Your business Wi-Fi is an extremely tempting target for cybercriminals. The cost of data breaches is significant, and the long-term effects of lost consumer trust can impact you for the rest of your company’s lifespan. Here are ways that you can improve your business Wi-Fi security.
Look at Your Physical Security Measures
Some organizations spend a lot of time focusing on stopping hackers from getting into their networks… only to overlook their physical security. Pay close attention to where your access points (APs) are located – be sure to install them out of reach of unauthorized parties. You can even invest in cage systems that put your APs behind lock and key.
Keep the SSID Name Simple and Your Passwords Updated
Simply put, your SSID is your network name. Make sure to use a straightforward name for the network so that you don’t confuse users. Always create a password-protected network, and be sure to change that password regularly (every month is ideal).
Update Your AP’s Firmware
Unpatched access points have many vulnerabilities that a hacker can exploit. That’s exactly why firmware updates are critical to good Wi-Fi security. They make it harder for a cybercriminal to break into the network. How? By keeping your devices protected with the latest security patches available.
Change Your Encryption Method to WPA2
Unencrypted networks are pretty much begging for a data breach, as it’s trivially easy to intercept information as it moves around. WPA2 encryption gives you a strong protection that acts as another layer of defense for your systems. Typically, enabling this encryption is as easy as flipping a switch in your access point’s online config.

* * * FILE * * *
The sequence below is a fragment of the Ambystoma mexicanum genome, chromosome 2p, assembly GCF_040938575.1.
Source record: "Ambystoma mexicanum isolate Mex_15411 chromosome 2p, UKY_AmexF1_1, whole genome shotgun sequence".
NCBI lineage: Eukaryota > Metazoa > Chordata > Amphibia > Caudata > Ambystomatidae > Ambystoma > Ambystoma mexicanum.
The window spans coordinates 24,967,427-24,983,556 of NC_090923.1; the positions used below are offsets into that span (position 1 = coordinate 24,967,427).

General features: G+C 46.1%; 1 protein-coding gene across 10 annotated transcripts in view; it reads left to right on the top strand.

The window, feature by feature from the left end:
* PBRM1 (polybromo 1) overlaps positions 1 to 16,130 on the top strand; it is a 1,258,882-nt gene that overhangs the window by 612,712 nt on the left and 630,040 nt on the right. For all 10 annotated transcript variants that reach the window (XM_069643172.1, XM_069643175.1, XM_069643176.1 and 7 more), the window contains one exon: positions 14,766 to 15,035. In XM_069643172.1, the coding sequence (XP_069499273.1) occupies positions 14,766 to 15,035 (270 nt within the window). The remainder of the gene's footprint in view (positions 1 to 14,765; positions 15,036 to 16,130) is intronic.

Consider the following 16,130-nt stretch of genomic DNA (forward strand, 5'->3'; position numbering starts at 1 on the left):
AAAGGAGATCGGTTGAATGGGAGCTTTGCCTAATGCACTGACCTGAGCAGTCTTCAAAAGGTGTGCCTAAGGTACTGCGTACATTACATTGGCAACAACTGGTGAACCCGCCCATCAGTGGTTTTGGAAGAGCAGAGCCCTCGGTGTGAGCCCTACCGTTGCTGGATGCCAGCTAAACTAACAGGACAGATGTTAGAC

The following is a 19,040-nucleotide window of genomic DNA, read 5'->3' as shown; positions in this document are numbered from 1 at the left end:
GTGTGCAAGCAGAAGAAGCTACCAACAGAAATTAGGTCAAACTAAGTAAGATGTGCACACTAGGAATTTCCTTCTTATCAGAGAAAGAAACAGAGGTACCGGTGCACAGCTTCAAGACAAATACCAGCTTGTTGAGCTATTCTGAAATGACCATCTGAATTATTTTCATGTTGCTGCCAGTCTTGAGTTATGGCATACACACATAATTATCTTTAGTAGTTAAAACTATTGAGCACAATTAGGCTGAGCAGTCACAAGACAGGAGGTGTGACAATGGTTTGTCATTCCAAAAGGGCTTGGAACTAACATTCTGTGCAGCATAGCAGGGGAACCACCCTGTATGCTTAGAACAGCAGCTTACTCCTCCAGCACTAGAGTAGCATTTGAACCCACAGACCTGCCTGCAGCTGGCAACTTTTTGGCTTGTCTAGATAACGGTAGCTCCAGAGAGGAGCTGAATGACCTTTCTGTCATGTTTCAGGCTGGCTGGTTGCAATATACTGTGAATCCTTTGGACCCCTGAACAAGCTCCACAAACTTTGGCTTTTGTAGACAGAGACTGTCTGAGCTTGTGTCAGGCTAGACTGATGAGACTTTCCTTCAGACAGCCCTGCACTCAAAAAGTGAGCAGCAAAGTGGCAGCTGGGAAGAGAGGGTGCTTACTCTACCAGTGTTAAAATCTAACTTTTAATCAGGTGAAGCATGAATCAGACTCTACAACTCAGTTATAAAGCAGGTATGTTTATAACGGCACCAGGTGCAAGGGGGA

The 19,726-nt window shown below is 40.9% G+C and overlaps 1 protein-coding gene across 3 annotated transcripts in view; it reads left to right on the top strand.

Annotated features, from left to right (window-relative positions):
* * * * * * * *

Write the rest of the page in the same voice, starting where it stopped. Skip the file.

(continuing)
Create Separate Wi-Fi Channels
Many organizations use two or more Wi-Fi networks. One is intended for public use (such as guests and customers), while the other is for the business staff. Using one channel for both purposes increases bandwidth and increases channel confusion. In other words, it slows down everyone’s performance and it makes you more susceptible to data breaches.
Since you’re using these channels for different purposes, you can also optimize the hardware and software to best serve those needs. For example, your internal-facing Wi-Fi channel may need to prioritize your programs, which can sap bandwidth.
The guest channel can be throttled and designed to handle the average data loads that you expect. You can track the number of people who need to access this network to determine this capacity and their typical habits. In other words, you don’t need to ensure your temporary guests need HD video streaming capabilities – especially when something as simple as email access bandwidth is enough.
With this channel splitting, you can help keep tabs on different users’ activity. You’ll increase overall network performance and significantly decrease the chances of data breaches.
Talk to the Wi-Fi Security Experts
IPRO is here to help your business improve its Wi-Fi security. Contact us today to learn more about how we can help you keep your business, your data, and your customers safe and sound.
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